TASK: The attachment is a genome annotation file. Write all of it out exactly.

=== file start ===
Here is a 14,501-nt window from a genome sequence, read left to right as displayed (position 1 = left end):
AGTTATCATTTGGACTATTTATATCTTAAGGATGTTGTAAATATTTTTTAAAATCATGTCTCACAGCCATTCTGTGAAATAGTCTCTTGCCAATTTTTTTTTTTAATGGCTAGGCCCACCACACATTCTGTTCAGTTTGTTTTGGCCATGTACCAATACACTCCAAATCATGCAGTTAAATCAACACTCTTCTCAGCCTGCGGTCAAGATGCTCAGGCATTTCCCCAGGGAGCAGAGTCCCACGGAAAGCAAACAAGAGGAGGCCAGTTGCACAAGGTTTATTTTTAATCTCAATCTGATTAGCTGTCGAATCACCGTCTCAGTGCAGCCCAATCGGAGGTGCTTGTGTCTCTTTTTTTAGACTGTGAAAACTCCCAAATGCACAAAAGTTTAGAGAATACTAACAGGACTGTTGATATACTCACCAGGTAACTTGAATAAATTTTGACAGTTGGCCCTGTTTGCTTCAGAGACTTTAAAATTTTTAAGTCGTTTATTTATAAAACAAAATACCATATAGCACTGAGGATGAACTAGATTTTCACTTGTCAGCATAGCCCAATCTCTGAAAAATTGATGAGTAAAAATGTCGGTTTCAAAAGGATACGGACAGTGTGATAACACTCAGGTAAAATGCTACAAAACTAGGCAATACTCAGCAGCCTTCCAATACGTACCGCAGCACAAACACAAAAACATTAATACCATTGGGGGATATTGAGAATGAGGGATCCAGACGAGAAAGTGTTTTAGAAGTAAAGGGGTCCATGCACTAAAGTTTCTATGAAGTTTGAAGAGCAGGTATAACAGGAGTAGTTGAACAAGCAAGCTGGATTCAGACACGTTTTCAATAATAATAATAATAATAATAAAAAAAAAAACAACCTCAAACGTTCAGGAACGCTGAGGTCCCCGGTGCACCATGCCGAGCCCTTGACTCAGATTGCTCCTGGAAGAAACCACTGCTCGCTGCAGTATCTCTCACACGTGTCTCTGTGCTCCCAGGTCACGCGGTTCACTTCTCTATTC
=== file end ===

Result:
Here is a 14,501-nt window from a genome sequence, read left to right as displayed (position 1 = left end):
AGTTATCATTTGGACTATTTATATCTTAAGGATGTTGTAAATATTTTTTAAAATCATGTCTCACAGCCATTCTGTGAAATAGTCTCTTGCCAATTTTTTTTTTTAATGGCTAGGCCCACCACACATTCTGTTCAGTTTGTTTTGGCCATGTACCAATACACTCCAAATCATGCAGTTAAATCAACACTCTTCTCAGCCTGCGGTCAAGATGCTCAGGCATTTCCCCAGGGAGCAGAGTCCCACGGAAAGCAAACAAGAGGAGGCCAGTTGCACAAGGTTTATTTTTAATCTCAATCTGATTAGCTGTCGAATCACCGTCTCAGTGCAGCCCAATCGGAGGTGCTTGTGTCTCTTTTTTTAGACTGTGAAAACTCCCAAATGCACAAAAGTTTAGAGAATACTAACAGGACTGTTGATATACTCACCAGGTAACTTGAATAAATTTTGACAGTTGGCCCTGTTTGCTTCAGAGACTTTAAAATTTTTAAGTCGTTTATTTATAAAACAAAATACCATATAGCACTGAGGATGAACTAGATTTTCACTTGTCAGCATAGCCCAATCTCTGAAAAATTGATGAGTAAAAATGTCGGTTTCAAAAGGATACGGACAGTGTGATAACACTCAGGTAAAATGCTACAAAACTAGGCAATACTCAGCAGCCTTCCAATACGTACCGCAGCACAAACACAAAAACATTAATACCATTGGGGGATATTGAGAATGAGGGATCCAGACGAGAAAGTGTTTTAGAAGTAAAGGGGTCCATGCACTAAAGTTTCTATGAAGTTTGAAGAGCAGGTATAACAGGAGTAGTTGAACAAGCAAGCTGGATTCAGACACGTTTTCAATAATAATAATAATAATAATAAAAAAAAAAACAACCTCAAACGTTCAGGAACGCTGAGGTCCCCGGTGCACCATGCCGAGCCCTTGACTCAGATTGCTCCTGGAAGAAACCACTGCTCGCTGCAGTATCTCTCACACGTGTCTCTGTGCTCCCAGGTCACGCGGTTCACTTCTCTATTC